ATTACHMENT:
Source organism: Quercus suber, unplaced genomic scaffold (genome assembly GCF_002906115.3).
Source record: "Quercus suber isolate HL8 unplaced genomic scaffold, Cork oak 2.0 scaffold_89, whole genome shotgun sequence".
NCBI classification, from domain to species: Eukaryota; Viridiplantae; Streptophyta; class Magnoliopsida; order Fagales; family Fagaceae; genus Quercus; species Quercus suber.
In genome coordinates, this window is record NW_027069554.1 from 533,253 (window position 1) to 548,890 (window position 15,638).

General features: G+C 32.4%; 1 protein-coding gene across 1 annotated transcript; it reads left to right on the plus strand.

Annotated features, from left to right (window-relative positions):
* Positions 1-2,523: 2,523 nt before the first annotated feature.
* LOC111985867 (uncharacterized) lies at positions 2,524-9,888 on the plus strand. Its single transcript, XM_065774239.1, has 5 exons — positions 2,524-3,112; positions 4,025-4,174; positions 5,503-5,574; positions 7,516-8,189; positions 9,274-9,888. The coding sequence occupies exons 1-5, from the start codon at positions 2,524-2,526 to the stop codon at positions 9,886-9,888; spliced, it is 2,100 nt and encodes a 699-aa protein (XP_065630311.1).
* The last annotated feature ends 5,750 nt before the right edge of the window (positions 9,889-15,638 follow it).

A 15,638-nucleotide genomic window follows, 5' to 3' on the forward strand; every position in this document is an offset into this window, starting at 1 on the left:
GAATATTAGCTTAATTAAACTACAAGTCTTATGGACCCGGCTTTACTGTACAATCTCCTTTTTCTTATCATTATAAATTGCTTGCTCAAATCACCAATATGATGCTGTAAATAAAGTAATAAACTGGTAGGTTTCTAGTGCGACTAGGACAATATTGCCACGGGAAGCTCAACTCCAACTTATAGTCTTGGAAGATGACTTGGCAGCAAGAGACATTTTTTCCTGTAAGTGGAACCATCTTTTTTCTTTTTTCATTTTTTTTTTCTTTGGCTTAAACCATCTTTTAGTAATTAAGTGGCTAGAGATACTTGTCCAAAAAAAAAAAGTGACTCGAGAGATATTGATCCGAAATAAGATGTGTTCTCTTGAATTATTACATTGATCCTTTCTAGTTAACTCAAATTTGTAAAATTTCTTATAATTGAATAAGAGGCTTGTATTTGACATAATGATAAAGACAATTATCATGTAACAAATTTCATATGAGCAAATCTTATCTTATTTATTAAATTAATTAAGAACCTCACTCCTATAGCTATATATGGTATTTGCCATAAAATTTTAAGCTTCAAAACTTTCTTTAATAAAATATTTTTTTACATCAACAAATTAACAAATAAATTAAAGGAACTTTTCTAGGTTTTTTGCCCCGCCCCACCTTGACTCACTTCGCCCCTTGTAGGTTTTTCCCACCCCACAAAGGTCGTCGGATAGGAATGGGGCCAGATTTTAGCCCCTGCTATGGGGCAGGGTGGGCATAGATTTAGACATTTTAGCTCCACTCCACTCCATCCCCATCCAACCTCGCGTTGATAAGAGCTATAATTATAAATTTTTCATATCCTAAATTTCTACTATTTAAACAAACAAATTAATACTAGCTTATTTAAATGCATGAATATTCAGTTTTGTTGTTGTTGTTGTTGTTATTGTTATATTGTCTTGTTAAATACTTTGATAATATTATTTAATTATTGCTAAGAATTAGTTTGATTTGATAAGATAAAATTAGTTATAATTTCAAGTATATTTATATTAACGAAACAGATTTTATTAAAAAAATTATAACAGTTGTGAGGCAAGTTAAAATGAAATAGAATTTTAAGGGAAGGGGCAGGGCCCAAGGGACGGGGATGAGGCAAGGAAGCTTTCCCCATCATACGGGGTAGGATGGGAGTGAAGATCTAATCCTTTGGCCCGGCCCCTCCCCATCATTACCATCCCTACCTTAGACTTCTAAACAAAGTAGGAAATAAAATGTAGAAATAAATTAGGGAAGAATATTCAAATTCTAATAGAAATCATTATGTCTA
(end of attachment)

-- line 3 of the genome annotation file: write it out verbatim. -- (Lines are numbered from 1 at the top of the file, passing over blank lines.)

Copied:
NCBI classification, from domain to species: Eukaryota; Viridiplantae; Streptophyta; class Magnoliopsida; order Fagales; family Fagaceae; genus Quercus; species Quercus suber.